Since 1966, in the midst of the Vietnam War era, Doung’s family have lived and worked on the land in Tbeng Commune. They never had land title deeds, as the Cambodian government refused to issue any. Instead, in the 1990s they sold the land to multi-national corporates and Doung’s community of homes and livelihoods were ripped away. If they fought it, they would have been subjected to violence and possible imprisonment, or worse.

Cord’s programme ‘Strengthening Defence for Human Rights’ (SDHR) in Cambodia, support people like Doung, who have little education and live in rural areas, to voice concerns and defend land. By him working together with a group adds strength to their voice, and with training and workshops they are able to collate evidence and even get legal help.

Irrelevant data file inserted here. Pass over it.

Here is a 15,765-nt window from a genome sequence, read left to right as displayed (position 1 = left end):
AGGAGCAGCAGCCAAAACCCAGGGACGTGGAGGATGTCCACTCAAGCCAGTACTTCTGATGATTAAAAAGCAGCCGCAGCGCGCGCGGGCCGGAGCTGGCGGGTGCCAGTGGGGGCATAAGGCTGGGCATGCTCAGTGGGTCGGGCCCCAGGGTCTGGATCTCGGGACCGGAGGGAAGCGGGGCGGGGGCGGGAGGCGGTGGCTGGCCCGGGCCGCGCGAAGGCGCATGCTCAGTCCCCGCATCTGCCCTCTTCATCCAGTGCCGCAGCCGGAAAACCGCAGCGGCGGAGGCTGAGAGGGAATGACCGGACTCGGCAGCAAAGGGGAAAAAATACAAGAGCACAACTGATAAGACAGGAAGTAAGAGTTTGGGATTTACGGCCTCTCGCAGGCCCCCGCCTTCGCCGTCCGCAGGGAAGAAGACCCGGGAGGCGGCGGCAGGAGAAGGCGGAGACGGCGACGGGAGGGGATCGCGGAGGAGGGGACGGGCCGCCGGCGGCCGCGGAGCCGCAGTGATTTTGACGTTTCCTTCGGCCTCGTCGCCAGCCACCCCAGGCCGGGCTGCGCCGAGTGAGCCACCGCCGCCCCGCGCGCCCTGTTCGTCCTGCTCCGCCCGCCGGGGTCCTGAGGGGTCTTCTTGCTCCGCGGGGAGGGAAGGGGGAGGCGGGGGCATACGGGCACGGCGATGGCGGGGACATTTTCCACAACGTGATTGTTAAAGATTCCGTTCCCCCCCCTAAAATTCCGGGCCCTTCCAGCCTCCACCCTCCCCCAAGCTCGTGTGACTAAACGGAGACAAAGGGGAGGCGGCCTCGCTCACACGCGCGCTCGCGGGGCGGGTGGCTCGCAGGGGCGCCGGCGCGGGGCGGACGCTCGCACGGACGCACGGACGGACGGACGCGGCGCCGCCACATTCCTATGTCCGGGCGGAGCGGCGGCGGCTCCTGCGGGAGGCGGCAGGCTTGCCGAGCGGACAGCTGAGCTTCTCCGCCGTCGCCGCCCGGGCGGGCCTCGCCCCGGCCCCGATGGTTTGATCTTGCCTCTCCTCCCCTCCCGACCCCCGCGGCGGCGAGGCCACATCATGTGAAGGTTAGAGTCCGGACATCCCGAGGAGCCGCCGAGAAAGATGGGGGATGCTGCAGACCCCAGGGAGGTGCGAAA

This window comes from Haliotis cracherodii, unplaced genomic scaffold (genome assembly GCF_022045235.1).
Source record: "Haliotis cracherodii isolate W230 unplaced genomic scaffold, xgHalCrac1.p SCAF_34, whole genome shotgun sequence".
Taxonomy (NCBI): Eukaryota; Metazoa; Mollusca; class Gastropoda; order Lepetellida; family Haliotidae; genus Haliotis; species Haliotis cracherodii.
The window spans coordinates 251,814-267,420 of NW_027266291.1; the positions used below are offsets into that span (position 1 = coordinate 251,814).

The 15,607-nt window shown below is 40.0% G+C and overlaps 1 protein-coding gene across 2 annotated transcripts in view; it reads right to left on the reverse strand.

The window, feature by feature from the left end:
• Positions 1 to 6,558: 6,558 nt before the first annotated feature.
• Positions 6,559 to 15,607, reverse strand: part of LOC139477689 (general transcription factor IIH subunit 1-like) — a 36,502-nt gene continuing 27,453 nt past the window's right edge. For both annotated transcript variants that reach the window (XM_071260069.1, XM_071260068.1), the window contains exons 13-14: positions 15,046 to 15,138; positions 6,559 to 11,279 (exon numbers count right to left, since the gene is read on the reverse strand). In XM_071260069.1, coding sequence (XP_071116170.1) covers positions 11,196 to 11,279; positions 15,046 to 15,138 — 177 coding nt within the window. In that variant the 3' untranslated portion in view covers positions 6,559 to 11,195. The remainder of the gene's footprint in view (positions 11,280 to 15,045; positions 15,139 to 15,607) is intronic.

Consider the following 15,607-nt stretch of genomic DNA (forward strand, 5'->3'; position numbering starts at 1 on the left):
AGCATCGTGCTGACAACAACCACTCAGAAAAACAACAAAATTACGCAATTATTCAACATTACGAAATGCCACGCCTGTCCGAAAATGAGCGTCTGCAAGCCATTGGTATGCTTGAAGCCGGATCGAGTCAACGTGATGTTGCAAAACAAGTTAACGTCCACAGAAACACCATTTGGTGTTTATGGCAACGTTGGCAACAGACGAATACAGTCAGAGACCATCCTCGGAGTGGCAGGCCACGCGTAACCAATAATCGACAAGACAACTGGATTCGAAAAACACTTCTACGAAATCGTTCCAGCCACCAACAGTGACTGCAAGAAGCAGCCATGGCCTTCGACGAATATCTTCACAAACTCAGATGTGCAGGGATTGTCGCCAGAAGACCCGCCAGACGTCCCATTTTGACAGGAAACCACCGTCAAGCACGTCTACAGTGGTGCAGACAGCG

Doung’s motivation is his passion for his community and for social justice. 70% of people were in the same situation as his family and he felt compelled to contribute to fight for their rights. At first he didn’t know about rights, he just knew he had to fight for what was his.

With Cord’s support, he realised it wasn’t a choice between silence of violence, there was another peaceful way. But it’s still risky. He’s received threat and hid in the forest for 6 months where his wife would bring him food in a dead of night.

“I was a victim of social injustice, I was going to lose my land, home, the food we eat, income – everything. I knew I had to fight for my rights, but I didn’t understand what they were until now.”